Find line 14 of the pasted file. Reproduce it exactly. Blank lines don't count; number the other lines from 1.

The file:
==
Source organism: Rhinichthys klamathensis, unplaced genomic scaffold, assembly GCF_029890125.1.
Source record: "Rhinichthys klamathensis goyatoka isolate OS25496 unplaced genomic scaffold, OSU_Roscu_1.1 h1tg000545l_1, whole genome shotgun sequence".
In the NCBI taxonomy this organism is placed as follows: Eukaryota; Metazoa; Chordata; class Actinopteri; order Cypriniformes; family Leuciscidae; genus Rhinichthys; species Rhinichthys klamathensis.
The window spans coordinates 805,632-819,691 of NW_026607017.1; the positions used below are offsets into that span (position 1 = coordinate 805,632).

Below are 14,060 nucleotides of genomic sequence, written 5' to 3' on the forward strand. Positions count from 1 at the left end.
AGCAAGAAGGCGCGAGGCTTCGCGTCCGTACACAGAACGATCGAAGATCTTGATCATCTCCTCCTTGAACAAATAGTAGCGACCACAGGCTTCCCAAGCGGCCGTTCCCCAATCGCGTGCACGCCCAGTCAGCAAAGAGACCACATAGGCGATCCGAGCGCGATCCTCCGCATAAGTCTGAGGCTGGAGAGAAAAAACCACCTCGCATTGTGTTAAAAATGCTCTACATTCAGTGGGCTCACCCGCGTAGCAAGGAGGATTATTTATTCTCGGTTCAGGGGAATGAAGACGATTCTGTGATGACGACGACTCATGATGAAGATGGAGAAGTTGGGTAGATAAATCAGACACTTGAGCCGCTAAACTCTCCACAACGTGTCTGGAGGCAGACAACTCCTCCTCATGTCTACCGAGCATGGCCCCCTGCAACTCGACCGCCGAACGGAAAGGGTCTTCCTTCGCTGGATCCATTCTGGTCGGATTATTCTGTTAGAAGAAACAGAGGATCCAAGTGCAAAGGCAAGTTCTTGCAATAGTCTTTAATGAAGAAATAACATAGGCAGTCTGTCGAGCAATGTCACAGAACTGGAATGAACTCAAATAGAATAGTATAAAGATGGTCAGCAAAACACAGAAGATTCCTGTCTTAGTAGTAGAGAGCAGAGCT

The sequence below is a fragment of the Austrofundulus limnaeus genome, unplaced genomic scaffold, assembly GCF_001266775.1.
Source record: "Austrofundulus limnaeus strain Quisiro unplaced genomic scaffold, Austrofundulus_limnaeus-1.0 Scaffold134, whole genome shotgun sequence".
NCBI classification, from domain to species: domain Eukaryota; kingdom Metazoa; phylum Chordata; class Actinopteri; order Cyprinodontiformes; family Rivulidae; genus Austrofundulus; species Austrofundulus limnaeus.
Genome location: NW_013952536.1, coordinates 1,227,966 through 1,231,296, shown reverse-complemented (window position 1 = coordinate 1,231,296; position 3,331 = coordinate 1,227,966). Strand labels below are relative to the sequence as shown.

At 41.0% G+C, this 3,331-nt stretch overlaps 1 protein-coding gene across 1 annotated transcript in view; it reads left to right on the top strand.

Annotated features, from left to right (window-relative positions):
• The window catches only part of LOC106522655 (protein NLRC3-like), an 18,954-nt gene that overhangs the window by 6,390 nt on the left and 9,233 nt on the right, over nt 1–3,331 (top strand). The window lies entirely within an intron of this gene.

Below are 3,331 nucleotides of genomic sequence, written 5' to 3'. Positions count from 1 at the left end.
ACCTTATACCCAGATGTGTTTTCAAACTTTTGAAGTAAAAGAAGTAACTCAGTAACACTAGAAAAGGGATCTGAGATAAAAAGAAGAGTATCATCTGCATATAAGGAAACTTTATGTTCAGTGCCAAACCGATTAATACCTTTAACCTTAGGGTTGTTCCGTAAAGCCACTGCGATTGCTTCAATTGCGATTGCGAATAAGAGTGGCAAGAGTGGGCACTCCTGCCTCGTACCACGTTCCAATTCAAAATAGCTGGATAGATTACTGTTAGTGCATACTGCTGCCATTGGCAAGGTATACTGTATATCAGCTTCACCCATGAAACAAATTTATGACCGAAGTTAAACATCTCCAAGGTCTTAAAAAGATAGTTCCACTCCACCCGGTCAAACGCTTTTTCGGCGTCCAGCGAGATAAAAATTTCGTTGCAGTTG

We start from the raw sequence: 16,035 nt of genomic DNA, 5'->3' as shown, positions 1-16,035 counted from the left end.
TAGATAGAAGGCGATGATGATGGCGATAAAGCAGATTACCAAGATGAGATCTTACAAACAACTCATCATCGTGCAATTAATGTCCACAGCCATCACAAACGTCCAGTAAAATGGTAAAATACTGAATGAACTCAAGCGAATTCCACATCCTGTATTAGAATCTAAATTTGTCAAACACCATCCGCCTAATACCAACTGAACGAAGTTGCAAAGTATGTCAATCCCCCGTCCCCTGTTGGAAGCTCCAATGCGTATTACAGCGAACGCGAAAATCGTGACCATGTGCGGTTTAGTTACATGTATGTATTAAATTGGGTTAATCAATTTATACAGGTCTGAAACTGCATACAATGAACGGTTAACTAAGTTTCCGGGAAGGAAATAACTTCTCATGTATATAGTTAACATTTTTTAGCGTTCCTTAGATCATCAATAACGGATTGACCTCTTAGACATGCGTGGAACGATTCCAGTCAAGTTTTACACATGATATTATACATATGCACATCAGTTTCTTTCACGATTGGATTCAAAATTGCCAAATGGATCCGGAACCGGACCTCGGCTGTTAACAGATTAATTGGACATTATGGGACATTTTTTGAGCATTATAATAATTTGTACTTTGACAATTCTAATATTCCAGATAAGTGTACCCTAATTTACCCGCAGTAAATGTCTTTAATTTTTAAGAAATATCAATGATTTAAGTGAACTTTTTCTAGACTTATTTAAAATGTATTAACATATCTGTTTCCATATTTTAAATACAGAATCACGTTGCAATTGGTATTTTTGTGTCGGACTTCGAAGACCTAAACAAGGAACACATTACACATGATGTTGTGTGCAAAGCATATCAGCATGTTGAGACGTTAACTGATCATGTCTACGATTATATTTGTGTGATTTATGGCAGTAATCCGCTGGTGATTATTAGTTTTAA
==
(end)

Below are 3,331 nucleotides of genomic sequence, written 5' to 3'. Positions count from 1 at the left end.